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Painted Sceneries, 2007.....a stunning exhibition of actual 19th cent. painted backdrops, as well as over 200 rare 19th century photographs of the Natya Sangeet, an operatic form of theatre that evolved in Maharashtra under the influence of British touring companies and patronized by local rajas to begin with. Its instant success prompted proscenium theatres to spring up, especially in the commercial city of Mumbai, and with them highly supported theatre companies. A major part of the attractiveness of this new form of city entertainment was its use of scintillating backdrops that could magically transport audiences to several opulent locations with the quick change of backdrops from scene to scene. From lush gardens to monumental palaces, from middle class homes to poverty stricken huts, from forts to dungeons,...scene painters became much sort after by major theatre companies. Finally scene painters shifted to the more lucrative, Bombay film industry of the 1940s, providing early silent movies with painted backdrops in an era when studio shooting was the norm, rather than actual location.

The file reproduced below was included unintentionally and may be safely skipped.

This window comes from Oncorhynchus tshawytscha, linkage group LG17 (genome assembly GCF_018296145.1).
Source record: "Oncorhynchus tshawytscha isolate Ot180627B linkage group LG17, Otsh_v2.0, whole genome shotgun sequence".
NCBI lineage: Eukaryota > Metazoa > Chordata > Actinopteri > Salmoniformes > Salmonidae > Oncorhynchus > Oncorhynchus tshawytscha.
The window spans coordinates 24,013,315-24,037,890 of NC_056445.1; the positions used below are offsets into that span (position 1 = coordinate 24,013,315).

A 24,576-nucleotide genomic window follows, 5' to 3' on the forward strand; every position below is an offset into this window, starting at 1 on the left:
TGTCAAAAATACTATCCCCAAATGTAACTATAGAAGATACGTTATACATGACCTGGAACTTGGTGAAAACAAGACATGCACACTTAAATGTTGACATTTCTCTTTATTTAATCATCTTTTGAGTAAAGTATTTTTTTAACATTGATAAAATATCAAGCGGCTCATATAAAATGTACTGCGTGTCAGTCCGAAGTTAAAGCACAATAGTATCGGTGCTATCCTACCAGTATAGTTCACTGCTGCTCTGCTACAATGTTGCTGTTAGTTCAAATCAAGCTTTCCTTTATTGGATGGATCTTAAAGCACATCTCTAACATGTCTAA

Nissar Allana, one of the most well known scenographers of India, has spent a lifetime collecting, colating and now finally curating an exhibition on not just the painted backdrops, an art that has subsequently died due to new ideas of 3 dimensional scenography taking over, but has widened the scope of this exhibition to include a kaleidoscopic view of a golden era of popular theatre that is recognized as the beginnings of the modernist movement in contemporary Indian theatre. This is the first such exhibition of its kind that documents so vividly, part of the history of the beginnings of the contemporary movement in Indian theatre, and relatedly, in Indian art and studio photography.